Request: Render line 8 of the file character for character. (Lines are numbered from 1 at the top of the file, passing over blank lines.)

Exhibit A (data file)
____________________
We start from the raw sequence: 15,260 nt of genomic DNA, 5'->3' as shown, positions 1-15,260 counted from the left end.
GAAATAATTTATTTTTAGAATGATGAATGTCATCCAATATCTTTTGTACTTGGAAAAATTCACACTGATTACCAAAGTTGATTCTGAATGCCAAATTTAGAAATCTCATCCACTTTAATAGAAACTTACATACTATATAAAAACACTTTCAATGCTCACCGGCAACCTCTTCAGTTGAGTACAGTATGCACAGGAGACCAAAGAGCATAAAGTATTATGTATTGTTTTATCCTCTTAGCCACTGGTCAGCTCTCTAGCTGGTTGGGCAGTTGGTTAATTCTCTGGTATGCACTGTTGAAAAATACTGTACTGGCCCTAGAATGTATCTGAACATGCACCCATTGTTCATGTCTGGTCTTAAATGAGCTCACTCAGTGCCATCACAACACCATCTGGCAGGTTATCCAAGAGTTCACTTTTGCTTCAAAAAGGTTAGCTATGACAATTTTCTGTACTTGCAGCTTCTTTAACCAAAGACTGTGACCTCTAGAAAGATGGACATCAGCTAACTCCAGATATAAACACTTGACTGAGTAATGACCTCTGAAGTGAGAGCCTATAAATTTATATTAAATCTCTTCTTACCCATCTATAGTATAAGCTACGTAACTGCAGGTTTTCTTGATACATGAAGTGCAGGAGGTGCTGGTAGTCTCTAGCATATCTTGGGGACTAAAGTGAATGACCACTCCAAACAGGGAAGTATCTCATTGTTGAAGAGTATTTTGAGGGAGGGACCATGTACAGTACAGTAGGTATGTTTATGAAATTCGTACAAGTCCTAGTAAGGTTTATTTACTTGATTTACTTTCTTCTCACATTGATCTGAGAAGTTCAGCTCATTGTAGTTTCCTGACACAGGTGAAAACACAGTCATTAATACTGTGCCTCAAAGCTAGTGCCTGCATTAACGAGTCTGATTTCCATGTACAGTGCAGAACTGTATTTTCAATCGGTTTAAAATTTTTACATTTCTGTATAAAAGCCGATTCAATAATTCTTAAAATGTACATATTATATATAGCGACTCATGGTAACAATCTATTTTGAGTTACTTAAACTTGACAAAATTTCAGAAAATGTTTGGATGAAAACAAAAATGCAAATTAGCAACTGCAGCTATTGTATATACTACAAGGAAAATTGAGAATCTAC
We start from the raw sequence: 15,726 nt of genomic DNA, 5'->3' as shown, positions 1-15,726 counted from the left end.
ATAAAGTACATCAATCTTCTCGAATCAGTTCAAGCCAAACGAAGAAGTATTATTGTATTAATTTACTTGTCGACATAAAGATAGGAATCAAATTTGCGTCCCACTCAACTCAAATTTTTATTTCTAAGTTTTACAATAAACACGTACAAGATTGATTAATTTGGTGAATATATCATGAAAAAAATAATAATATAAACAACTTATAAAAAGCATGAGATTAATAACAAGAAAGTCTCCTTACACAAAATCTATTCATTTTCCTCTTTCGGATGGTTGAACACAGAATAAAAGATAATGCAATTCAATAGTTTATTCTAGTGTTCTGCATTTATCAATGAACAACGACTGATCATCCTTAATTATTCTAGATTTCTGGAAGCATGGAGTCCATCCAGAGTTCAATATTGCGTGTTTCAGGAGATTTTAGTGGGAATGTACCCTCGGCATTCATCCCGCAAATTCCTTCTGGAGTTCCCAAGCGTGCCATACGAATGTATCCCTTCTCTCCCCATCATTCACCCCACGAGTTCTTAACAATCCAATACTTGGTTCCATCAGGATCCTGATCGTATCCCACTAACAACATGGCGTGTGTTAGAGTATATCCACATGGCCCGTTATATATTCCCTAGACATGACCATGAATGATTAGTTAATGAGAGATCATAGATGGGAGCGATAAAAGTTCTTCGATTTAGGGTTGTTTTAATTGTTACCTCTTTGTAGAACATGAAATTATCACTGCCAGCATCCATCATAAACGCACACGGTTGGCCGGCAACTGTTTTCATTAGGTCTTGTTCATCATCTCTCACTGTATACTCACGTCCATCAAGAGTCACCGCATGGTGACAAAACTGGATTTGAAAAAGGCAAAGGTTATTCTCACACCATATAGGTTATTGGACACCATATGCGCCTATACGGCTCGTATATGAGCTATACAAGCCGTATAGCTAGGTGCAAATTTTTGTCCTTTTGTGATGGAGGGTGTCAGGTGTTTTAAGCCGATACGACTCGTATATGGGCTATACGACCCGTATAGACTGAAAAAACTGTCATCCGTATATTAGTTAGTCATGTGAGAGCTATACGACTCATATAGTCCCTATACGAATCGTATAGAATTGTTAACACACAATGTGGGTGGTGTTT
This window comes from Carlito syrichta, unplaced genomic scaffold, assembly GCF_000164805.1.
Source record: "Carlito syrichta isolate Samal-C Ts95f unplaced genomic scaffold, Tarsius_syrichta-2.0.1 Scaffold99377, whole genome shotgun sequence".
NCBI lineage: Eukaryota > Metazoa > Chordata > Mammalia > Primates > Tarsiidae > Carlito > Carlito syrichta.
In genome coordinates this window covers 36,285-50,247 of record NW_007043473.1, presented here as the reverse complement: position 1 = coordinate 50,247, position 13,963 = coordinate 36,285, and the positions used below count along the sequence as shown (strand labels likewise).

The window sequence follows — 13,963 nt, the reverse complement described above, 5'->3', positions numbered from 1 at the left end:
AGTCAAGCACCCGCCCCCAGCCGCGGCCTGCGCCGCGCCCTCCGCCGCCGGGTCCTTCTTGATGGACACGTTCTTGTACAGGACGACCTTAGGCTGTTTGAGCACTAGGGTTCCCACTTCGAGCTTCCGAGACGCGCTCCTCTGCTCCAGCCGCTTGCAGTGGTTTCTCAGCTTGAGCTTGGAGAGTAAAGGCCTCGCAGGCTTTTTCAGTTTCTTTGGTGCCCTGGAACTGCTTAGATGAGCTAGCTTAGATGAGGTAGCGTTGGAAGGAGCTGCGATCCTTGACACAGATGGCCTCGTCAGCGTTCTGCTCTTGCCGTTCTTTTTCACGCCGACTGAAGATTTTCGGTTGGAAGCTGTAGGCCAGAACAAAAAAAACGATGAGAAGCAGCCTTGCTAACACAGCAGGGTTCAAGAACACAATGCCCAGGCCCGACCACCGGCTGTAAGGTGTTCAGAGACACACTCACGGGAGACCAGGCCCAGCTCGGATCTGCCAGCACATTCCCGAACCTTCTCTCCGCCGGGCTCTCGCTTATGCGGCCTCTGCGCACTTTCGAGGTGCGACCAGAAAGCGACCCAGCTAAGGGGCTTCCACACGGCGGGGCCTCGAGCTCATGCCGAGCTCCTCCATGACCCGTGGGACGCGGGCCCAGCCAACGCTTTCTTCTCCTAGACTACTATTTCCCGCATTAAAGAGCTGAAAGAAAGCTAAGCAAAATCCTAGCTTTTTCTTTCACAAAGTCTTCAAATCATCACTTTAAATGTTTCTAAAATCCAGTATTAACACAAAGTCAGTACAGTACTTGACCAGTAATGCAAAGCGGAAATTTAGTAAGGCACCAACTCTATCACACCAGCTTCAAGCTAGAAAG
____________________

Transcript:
In genome coordinates this window covers 36,285-50,247 of record NW_007043473.1, presented here as the reverse complement: position 1 = coordinate 50,247, position 13,963 = coordinate 36,285, and the positions used below count along the sequence as shown (strand labels likewise).